Do we, as humans, possess the concept of infinity in a clear way? Or are we just playing with a confused negation of the word "finite?" Does the word "infinite" function as a symbol or a myth? Is it a lightning rod for the energy of what Jung would an archetype?
That perfection implies existence is persuasive but not, for me, conclusive. It sounds right, but not exactly axiom-worthy.
So that we may be clear let me restate his arguments:
- We have in our mind the idea of God as an infinitely perfect Being.
- But an infinitely perfect Being must have existence, otherwise it would not be infinitely perfect.
- Ergo, God exists.
second dline of thought
- We have the idea of God in our mind.
- Since this idea represents an infinitely perfect Being, we, as finite beings, cannot have originated such an idea in virtue of our own powers.
- This idea being beyond our mental capacity, it could have originated only from a Being who possesses such infinite perfection.
- Ergo, God exists.
Descartes began his inquiry by doubting all knowledge without exception; he was even willing to accept it as "entirely false." This being the case, what about the idea of God as an all-perfect Being, since he admits that he discovered this idea in his own mind? According to his own principle of universal doubt, he simply cannot know whether this idea of God is correct or incorrect; as a matter of fact, according to this principle, he should consider it as "entirely false," until proved otherwise. But if his idea of God as an all-perfect Being may be incorrect, he cannot logically deduce from this idea God's existence and veracity.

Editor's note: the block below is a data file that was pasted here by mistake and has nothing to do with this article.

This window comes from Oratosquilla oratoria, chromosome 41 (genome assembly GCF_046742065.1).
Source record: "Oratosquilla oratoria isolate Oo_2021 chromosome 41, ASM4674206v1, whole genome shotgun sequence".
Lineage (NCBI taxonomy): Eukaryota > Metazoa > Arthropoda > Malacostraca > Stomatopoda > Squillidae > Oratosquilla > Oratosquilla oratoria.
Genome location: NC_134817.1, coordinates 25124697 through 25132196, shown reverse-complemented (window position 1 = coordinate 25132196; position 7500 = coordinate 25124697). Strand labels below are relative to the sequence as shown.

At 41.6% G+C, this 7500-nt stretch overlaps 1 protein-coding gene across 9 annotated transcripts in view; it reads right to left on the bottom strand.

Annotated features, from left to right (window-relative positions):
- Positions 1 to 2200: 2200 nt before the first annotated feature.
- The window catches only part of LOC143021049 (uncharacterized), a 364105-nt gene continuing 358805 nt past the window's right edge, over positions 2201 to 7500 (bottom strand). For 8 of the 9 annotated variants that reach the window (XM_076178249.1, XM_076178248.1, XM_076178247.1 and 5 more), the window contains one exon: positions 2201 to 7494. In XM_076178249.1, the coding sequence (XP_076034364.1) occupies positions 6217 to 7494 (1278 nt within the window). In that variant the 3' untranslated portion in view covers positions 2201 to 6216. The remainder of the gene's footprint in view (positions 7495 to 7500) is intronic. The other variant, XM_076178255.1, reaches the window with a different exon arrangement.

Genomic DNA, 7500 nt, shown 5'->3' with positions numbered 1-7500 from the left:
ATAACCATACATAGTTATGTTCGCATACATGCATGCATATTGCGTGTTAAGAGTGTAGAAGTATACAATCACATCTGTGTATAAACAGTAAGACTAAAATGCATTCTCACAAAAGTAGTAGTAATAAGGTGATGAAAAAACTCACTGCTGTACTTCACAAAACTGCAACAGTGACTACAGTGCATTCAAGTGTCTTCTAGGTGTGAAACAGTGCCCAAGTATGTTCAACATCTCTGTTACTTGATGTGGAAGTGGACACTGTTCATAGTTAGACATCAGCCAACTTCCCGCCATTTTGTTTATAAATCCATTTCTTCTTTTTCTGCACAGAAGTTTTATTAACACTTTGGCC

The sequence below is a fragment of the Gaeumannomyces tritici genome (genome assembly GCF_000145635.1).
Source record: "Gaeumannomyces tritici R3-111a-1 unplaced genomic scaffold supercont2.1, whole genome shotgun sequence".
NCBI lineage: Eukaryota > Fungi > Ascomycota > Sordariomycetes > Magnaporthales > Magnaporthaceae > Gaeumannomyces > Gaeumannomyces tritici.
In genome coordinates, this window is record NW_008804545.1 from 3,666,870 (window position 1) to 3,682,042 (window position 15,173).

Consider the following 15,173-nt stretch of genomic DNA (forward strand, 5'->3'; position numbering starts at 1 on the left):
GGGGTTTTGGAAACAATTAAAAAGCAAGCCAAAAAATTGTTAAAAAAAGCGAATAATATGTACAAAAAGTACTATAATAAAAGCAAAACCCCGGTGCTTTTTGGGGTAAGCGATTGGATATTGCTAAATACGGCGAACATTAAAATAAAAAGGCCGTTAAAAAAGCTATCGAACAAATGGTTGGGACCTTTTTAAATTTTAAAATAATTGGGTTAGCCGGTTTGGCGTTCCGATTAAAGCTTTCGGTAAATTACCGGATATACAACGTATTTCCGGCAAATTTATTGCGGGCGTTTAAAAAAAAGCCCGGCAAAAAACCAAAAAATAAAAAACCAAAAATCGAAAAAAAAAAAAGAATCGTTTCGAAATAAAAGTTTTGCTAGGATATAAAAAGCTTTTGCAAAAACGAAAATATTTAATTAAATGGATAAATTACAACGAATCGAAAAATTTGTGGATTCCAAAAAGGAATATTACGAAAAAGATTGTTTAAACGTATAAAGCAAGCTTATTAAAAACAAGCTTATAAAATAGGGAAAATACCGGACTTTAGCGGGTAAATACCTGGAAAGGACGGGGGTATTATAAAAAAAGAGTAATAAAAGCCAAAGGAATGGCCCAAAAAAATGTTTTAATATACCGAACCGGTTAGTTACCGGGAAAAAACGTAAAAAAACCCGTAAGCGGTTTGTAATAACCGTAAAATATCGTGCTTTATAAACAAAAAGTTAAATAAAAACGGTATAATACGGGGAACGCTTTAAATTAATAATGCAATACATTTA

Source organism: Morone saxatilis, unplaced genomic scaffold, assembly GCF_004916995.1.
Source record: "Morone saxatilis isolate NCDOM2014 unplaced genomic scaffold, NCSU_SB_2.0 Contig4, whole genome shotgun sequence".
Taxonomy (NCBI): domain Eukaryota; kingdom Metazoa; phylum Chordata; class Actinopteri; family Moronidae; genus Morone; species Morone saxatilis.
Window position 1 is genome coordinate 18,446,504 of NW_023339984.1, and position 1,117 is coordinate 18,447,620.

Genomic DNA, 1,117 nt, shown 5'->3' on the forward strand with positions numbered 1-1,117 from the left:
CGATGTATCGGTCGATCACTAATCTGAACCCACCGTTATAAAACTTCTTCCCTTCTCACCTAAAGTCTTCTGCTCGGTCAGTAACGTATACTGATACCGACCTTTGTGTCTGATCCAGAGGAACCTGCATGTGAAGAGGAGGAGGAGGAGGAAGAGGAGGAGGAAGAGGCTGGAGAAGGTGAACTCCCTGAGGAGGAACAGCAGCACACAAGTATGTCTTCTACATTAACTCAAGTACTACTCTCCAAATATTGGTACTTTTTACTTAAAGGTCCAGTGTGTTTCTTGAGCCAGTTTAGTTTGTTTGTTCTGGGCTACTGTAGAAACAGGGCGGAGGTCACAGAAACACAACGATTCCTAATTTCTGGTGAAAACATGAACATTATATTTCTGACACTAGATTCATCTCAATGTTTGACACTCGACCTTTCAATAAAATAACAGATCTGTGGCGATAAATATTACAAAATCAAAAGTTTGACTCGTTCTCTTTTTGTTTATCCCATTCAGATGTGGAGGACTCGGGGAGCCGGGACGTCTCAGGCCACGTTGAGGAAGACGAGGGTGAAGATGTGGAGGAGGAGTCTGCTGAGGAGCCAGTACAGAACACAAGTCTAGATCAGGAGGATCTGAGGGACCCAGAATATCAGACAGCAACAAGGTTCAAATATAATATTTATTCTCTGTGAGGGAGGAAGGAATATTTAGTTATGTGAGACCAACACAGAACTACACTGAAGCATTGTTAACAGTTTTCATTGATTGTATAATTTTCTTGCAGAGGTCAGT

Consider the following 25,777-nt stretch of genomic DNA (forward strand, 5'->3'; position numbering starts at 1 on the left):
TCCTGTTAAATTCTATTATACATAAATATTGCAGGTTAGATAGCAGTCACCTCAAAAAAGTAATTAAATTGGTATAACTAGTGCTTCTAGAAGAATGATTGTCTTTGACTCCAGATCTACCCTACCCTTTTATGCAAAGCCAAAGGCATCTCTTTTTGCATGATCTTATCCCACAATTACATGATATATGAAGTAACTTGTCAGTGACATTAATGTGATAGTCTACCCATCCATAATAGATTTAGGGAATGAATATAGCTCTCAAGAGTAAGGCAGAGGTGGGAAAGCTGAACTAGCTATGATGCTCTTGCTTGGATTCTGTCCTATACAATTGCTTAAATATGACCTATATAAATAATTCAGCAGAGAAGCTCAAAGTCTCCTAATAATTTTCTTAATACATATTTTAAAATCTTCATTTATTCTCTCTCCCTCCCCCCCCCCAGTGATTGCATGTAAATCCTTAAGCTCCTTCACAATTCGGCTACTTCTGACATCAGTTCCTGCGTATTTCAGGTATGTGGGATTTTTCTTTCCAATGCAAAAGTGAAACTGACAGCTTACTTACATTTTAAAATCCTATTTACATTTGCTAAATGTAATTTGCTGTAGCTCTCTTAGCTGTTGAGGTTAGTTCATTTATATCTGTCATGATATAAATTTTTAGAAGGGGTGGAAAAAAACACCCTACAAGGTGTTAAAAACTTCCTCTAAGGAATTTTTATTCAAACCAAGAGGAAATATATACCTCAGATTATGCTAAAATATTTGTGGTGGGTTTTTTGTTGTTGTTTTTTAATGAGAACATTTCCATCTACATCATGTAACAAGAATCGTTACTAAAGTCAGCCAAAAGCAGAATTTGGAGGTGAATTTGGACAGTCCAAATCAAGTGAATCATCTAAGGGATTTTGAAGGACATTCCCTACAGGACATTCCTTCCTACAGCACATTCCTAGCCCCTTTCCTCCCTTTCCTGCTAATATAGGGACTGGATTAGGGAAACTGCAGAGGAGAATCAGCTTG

Since the very idea of God is doubtful, his very reason and the process of reasoning is as yet of doubtful validity, how can be validly demonstrate God's existence and veracity? The trustworthiness of Descartes' reasoning powers is supposed to flow as a necessary consequence from the infinite perfection of God; and God's infinite perfect is made certain to him by means of a proof developed by these very reasoning powers, before he has proved that these reasoning powers are valid and trustworthy: he thereby gratuitously assumes the very thing beforehand which he intends to prove afterwards. (A logical fallacy called Begging the Question, or a circular argument.)
Perhaps I was moving off on a tangent....But I didn't bring it up. And do we have much left say, people, on the "I stink therefore I probably ate spam " argument?
(No offense intended...)
No confusion on my part. Just a subject change, to spice things up.